In-Ground Planting Area

Planting areas within plazas that are level with the surrounding grade. The size and shape of the area may vary, and it is typically employed where there are few underground constraints.

Corona Plaza, National Street and Roosevelt Avenue, Queens


See Benefits of Plantings in the ROW in the Introduction

  • Plants add character to a plaza and provide secondary environmental benefits
  • Plazas provide more room for planting and allow for a greater diversity of plants


See General Guidelines

  • Account for existing and proposed pedestrian circulation, especially major desire lines to crosswalks, building entrances, and pedestrian generators such as transit connections
  • Plazas should maintain a feeling of openness; plantings should not block critical sight lines
  • Proximity to vehicular traffic and pedestrian circulation will impact the size and shape of the planting areas
  • Positive drainage must be established in all planting areas
  • Consider worker access to the plantings for regular maintenance activities; access to a water source for irrigation should be provided
  • Any plantings not maintained by DOT, DEP, or Parks will require a maintenance agreement


  • Plantings must be considered in context of the overall plaza design. See Pedestrian Plaza for design guidance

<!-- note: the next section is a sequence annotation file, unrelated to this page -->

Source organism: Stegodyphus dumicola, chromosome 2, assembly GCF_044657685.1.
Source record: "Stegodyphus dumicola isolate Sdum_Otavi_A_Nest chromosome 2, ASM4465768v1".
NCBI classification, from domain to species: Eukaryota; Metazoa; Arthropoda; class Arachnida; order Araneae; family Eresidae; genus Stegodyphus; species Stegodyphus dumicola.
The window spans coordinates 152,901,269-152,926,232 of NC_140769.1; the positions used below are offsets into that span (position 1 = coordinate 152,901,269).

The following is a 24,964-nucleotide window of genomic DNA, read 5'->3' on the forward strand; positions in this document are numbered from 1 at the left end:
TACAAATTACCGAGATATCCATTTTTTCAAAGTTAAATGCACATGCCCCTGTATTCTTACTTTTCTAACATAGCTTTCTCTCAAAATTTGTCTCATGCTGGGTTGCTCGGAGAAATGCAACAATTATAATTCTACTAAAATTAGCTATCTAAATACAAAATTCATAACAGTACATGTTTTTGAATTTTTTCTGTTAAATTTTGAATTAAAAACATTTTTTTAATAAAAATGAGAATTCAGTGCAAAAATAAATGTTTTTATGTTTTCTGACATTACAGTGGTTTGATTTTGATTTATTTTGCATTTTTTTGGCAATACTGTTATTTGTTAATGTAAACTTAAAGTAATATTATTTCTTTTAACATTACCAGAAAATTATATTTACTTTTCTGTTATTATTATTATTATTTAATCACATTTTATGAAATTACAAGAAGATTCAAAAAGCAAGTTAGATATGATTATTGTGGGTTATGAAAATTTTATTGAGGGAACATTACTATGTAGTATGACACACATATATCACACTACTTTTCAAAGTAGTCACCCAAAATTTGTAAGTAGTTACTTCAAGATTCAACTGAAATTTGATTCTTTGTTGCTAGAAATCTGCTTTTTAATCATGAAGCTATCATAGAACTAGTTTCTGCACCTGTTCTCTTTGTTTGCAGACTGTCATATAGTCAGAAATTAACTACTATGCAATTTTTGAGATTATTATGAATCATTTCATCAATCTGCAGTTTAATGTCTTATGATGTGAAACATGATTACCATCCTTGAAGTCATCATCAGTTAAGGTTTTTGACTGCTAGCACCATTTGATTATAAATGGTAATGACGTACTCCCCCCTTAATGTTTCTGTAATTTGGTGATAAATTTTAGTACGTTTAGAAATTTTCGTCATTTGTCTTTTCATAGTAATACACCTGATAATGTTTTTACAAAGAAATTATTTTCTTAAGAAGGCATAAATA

• Maintain a clear path for any major pedestrian desire lines or defined circulation paths; if the plaza is located in front of a building, provide an additional clear path adjacent to the building
  • Provide adequate soil volume/rooting area for plantings; see Soils in General Guidelines
  • Design plantings in relation to seating areas or other areas of interest to create or define edges, to add visual interest, to provide shade, and/or to provide other protection for plaza users
  • Select plants that provide year-round interest; utilize combinations of plants that have contrasting textures, colors, and forms
  • Plant densely to discourage littering, trampling and other improper uses
  • Direct stormwater runoff into plantings wherever possible. See Stormwater Management Practices
  • In heavily trafficked areas, consider the use of suspended paving systems to maximize circulation while preventing soil compaction. Consider the use of a tree-bed guard where feasible